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Illustration: Rebecca Zisser/Axios

Cars do scary things sometimes when operating in driver-assist mode: braking in shadows, swerving at unseen obstacles and failing to respond the way we expect. The other night, an invisible set of hands kept vying for control of the 2019 Acura RDX I was driving. It gave me the creeps, like the car was possessed.

Why it matters: Consumers need to be able to trust the advanced driver assist systems on today’s vehicles or they will never embrace fully self-driving cars.

“These systems have a lot of potential for improving safety and reducing crashes. But we lose all of that if they are implemented in such a way that drivers are annoyed or uneasy about using them."
— Russ Rader, Insurance Institute for Highway Safety

The big picture: Safety features like blind-spot detection or backup cameras are the early building blocks of automated driving. We're now seeing more advanced systems —lane-keeping assist, adaptive cruise control and automatic emergency braking — that aim to help drivers or even correct their actions if necessary.

But these technologies don't always behave the way humans would, and sometimes, as I've learned, that can be downright frightening.

  • Cadillac's Super Cruise, a truly impressive hands-off highway driving system, got confused and lurched to the left and back again when it couldn't find the lane markings as I began to drive across a bridge.
  • When I was driving Volkswagen's 2019 Jetta, it veered toward the center median when it detected what it thought was an obstacle. It was just a puddle of orange paint spilled by a road crew.
  • IIHS says a Tesla Model 3 often slowed down unexpectedly when it encountered tree shadows on the road, oncoming vehicles in another lane or crossing traffic far ahead.
  • IIHS tested adaptive cruise control and active lane-keeping assist systems in the Mercedes E-class, BMW 5-series, Volvo S90 and Tesla Models 3 and S. All demonstrated their own share of creepy behavior.

The risk: With names like Autopilot or Pilot Assist, many of these technologies erroneously leave consumers thinking their cars can drive themselves.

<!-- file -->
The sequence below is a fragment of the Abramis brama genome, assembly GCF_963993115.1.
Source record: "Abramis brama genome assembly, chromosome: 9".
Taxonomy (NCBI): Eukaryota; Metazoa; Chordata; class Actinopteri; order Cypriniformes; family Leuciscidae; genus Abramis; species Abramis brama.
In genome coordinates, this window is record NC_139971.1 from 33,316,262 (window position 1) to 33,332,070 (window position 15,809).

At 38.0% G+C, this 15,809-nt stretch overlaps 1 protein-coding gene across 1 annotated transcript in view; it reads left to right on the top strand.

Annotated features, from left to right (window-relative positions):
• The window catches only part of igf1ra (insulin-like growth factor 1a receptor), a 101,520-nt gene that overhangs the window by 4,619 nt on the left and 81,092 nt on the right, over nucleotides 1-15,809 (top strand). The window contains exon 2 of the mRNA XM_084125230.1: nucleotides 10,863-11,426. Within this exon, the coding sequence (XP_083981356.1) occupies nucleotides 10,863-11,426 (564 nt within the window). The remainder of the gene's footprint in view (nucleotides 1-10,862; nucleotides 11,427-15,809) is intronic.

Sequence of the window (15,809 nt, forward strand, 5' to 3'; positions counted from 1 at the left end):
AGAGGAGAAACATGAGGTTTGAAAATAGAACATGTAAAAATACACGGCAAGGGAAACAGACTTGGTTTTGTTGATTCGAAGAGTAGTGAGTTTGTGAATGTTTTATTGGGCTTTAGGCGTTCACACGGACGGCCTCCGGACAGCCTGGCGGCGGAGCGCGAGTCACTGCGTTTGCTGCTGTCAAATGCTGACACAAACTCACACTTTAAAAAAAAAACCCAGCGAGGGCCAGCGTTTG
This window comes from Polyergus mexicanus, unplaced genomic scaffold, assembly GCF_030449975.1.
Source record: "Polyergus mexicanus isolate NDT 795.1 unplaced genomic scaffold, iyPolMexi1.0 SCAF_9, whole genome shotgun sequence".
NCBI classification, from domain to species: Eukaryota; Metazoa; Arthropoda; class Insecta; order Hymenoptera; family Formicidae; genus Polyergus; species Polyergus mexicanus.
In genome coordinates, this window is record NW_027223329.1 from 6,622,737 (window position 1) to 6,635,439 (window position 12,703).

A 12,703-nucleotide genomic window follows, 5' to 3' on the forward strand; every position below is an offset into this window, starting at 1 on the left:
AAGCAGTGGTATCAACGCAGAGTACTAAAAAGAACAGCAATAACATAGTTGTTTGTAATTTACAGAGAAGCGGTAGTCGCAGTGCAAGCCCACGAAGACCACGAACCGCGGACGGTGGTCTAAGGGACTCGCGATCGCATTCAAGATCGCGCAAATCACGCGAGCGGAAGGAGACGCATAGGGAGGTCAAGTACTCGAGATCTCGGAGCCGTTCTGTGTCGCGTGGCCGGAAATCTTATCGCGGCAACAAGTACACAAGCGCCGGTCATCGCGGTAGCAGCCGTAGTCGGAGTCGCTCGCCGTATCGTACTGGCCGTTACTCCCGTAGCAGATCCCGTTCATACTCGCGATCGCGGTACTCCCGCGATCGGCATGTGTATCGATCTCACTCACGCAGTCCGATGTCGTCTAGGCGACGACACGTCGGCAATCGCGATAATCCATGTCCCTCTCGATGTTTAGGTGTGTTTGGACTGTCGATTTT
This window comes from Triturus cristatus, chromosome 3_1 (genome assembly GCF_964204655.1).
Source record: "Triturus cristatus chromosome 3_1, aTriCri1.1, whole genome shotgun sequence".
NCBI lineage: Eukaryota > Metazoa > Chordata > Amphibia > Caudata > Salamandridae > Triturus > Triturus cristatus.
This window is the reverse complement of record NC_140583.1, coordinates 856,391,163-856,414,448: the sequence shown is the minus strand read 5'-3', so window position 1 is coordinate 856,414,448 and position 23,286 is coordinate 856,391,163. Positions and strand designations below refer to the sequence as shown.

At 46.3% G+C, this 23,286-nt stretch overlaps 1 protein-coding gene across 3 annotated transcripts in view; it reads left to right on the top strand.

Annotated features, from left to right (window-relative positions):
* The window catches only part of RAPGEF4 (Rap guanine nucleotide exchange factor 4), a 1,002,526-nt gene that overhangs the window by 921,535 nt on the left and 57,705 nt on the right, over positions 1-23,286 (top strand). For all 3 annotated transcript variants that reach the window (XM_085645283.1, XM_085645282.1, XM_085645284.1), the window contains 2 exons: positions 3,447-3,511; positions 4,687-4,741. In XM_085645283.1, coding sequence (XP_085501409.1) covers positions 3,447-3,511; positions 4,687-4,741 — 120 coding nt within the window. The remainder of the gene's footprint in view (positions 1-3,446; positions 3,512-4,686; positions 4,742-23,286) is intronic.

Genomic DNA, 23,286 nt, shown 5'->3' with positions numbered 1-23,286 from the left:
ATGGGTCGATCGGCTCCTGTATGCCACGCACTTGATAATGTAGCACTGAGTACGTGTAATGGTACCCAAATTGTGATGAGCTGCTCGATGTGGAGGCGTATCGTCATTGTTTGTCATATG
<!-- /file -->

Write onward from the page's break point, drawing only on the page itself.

• If companies make these systems too capable, consumers might zone out and not be ready to react when they need to.
  • But if cars brake or swerve erratically, drivers might switch off the technology altogether, missing out on their potential safety benefits.

The bottom line: The early results underscore the fact that today's systems aren't a good substitute for human drivers.

Go deeper:

Go deeper

28 mins ago - World

Scoop: U.S. and Israel held secret talks on Iran "plan B"

Bennett and Biden. Photo: Sarahbeth Maney/Pool/Getty Images

The U.S. and Israel held secret talks on Iran last week to discuss a possible “plan B” if nuclear talks are not resumed, two senior Israeli officials tell me.

Why it matters: This is the first time a top-secret U.S.-Israel strategic working group on Iran has convened since the new Israeli government took office in June.

60 mins ago - World

Scoop: Jake Sullivan plans to visit Saudi Arabia, Egypt and UAE next week

Sullivan. Photo: Yasin Ozturk/Anadolu Agency via Getty Images

White House National Security adviser Jake Sullivan is planning to travel to the Middle East next week, including a stop in Saudi Arabia. He would be the most senior Biden administration official to visit the kingdom.

Why it matters: Sullivan's first trip to the region since taking office is expected to include stops in Saudi Arabia, the United Arab Emirates and Egypt, sources briefed on the plans tell Axios. All three countries are longtime U.S. partners who have faced some early tensions with Biden.

2 hours ago - World

WHO revises air quality guidelines to reduce deaths from pollution

Smoke from California wildfires over the Golden Gate Bridge in San Francisco in August 2021. Photo: David Paul Morris/Bloomberg via Getty Images

The World Health Organization on Wednesday updated air quality guidelines it set roughly 15 years ago, saying that negative health effects from air pollutants can begin at lower levels than it previously thought.

Why it matters: The changes are meant to reduce deaths from pollutants that cause cardiovascular and respiratory diseases and prematurely kill an estimated 7 million people around the world annually, according to the WHO.